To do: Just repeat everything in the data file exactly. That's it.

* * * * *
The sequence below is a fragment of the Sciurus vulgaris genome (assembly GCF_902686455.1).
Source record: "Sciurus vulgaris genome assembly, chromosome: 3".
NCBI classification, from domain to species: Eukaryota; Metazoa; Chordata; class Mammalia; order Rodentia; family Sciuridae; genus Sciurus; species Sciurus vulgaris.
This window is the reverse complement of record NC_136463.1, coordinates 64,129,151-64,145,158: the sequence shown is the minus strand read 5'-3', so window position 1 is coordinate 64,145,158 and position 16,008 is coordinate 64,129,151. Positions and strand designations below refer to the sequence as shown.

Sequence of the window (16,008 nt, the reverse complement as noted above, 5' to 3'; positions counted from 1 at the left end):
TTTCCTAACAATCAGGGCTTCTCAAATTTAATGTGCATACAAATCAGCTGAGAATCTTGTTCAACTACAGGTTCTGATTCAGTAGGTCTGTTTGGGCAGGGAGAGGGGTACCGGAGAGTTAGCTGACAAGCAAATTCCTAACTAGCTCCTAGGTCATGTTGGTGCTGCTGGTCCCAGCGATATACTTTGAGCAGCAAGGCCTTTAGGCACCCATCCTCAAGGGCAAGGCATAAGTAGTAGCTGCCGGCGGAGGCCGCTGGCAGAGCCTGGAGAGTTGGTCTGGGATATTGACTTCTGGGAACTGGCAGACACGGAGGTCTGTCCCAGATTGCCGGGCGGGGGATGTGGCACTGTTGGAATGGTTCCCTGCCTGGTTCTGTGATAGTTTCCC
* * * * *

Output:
The sequence below is a fragment of the Sciurus vulgaris genome (assembly GCF_902686455.1).
Source record: "Sciurus vulgaris genome assembly, chromosome: 3".
NCBI classification, from domain to species: Eukaryota; Metazoa; Chordata; class Mammalia; order Rodentia; family Sciuridae; genus Sciurus; species Sciurus vulgaris.
This window is the reverse complement of record NC_136463.1, coordinates 64,129,151-64,145,158: the sequence shown is the minus strand read 5'-3', so window position 1 is coordinate 64,145,158 and position 16,008 is coordinate 64,129,151. Positions and strand designations below refer to the sequence as shown.

Sequence of the window (16,008 nt, the reverse complement as noted above, 5' to 3'; positions counted from 1 at the left end):
TTTCCTAACAATCAGGGCTTCTCAAATTTAATGTGCATACAAATCAGCTGAGAATCTTGTTCAACTACAGGTTCTGATTCAGTAGGTCTGTTTGGGCAGGGAGAGGGGTACCGGAGAGTTAGCTGACAAGCAAATTCCTAACTAGCTCCTAGGTCATGTTGGTGCTGCTGGTCCCAGCGATATACTTTGAGCAGCAAGGCCTTTAGGCACCCATCCTCAAGGGCAAGGCATAAGTAGTAGCTGCCGGCGGAGGCCGCTGGCAGAGCCTGGAGAGTTGGTCTGGGATATTGACTTCTGGGAACTGGCAGACACGGAGGTCTGTCCCAGATTGCCGGGCGGGGGATGTGGCACTGTTGGAATGGTTCCCTGCCTGGTTCTGTGATAGTTTCCC